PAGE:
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Cut, cap and balance: Van Hollen should read the bill

For six straight hours on July 19, Maryland Rep. Chris Van Hollen forcefully led the Democratic floor debate against passage of House Resolution 2560 — the "Cut, Cap, and Balance Act." His biggest problem with the legislation was its requirement for a seemingly onerous balanced budget amendment.

Mr. Van Hollen claimed he wasn't against "garden variety" balanced budget amendments — just this one, because it required limiting annual government spending to an insufficient 18 percent of the U.S. gross domestic product.

Well, maybe 18 percent of GDP is too low; that's worth debating. Here's the thing though: HR 2560 does not mandate an18 percent limit. Rep. Van Hollen didn't read the bill all the way through.

If he had — and if he's truly OK with garden variety balanced budget amendments — he'd be proposing one right now so we could end this debt ceiling crisis. Here's what HR 2560 actually says:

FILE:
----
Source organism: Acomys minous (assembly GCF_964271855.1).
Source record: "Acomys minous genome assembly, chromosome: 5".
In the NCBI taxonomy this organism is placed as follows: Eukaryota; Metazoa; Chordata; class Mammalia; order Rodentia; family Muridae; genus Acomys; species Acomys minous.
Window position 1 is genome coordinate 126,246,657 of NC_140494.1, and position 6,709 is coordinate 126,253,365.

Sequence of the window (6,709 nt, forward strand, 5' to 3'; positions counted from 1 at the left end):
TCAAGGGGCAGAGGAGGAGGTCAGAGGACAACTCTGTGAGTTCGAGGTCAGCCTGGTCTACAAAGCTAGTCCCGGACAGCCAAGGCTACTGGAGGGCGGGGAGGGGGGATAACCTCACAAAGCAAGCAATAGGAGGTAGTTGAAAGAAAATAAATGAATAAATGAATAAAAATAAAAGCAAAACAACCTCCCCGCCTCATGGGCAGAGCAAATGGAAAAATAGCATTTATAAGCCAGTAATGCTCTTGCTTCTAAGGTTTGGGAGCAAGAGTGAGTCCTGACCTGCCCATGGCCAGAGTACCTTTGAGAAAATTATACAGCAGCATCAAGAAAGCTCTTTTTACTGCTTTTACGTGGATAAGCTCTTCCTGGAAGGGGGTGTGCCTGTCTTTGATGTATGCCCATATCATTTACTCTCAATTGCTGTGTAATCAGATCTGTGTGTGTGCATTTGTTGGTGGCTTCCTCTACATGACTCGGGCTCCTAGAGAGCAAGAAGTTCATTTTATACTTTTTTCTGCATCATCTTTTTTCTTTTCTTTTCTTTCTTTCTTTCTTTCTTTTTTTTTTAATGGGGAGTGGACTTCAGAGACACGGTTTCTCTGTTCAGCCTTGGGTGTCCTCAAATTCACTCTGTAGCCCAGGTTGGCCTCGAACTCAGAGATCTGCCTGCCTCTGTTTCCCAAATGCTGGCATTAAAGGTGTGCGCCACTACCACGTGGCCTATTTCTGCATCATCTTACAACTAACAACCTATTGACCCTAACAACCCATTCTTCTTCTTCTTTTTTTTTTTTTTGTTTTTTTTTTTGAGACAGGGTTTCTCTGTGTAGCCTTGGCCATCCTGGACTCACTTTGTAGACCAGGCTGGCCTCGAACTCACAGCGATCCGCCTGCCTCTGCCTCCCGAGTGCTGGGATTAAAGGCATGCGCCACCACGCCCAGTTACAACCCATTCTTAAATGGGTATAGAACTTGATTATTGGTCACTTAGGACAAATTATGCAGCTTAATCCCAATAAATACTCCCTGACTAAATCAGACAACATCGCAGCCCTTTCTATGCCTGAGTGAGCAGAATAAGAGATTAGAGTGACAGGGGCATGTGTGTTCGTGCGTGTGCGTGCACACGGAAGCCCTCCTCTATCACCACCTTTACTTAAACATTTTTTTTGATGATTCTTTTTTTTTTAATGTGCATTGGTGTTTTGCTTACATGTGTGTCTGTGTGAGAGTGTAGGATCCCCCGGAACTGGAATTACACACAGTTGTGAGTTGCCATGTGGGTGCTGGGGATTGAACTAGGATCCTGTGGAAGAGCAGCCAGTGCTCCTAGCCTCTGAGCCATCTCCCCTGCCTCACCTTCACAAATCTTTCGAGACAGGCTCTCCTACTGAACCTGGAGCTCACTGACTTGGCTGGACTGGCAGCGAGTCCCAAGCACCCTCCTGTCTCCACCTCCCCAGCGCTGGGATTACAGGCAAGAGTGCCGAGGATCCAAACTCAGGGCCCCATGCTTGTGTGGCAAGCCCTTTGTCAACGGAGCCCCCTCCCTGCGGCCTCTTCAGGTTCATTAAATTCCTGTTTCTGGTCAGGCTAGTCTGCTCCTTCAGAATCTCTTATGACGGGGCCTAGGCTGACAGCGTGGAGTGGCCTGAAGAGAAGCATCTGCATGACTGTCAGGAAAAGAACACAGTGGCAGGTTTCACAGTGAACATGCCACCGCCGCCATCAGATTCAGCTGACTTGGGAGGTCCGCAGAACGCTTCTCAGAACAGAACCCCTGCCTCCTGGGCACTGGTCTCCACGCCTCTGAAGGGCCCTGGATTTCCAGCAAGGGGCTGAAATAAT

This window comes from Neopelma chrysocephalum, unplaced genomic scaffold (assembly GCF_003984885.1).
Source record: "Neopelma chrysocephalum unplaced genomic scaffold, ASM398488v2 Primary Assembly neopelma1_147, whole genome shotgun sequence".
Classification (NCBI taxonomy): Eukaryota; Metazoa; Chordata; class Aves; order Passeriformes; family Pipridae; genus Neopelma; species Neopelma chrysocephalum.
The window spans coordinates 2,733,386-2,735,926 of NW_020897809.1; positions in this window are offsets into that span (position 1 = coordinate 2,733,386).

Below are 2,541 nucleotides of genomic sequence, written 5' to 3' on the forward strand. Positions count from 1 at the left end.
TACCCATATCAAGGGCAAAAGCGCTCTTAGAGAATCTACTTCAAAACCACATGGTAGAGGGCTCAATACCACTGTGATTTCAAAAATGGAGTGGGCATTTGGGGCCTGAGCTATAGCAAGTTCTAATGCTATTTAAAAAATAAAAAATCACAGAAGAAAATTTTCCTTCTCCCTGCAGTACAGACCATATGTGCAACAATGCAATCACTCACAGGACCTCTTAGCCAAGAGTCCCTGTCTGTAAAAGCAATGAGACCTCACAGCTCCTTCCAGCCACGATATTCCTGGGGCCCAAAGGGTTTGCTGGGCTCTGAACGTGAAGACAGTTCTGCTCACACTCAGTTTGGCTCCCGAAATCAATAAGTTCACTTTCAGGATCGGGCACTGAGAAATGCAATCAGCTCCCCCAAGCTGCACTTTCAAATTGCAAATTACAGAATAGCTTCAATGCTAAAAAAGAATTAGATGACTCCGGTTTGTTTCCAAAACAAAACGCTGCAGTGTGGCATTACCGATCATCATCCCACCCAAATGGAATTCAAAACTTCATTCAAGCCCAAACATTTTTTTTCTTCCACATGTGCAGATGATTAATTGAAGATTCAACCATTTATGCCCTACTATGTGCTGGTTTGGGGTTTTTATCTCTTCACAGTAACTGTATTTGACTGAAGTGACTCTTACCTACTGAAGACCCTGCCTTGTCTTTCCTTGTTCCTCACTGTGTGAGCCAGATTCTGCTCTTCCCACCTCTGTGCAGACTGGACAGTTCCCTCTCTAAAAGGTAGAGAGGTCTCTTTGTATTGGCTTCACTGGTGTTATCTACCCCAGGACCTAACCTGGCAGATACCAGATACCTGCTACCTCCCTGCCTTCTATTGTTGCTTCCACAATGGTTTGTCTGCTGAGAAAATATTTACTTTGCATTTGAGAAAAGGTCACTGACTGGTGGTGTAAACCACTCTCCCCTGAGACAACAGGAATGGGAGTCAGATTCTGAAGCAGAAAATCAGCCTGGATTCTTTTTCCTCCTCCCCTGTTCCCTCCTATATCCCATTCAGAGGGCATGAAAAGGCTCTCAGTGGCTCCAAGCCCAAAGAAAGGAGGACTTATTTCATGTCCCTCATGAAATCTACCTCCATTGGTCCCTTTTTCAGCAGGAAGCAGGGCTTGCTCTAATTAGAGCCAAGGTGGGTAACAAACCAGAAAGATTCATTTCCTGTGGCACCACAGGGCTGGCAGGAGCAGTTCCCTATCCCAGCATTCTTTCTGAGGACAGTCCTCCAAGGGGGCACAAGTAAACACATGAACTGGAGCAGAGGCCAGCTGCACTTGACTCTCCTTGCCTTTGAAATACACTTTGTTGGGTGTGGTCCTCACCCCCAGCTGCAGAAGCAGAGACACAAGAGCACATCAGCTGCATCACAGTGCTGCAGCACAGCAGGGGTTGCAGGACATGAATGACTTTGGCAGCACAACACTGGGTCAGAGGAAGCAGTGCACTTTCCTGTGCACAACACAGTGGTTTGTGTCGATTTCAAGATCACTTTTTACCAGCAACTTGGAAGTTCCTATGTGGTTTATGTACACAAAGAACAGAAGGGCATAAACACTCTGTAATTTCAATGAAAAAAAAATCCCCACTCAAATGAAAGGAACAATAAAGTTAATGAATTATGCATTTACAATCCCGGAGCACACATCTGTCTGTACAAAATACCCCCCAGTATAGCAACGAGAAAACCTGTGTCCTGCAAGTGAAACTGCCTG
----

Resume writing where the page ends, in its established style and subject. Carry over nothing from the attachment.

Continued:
"Effective on the date the Archivist of the United States transmits to the States [one of three recent balanced budget amendment proposals] or a similar amendment if it requires that total outlays not exceed total receipts, contains a spending limitation as a percentage of GDP, and requires tax increases be approved by a two-thirds vote in both houses of Congress for their ratification, [the debt ceiling will be raised $2.4 trillion]."

One should read a bill completely before deciding to oppose it.

Larry Smith, Timonium

Copyright © 2015, The Baltimore Sun
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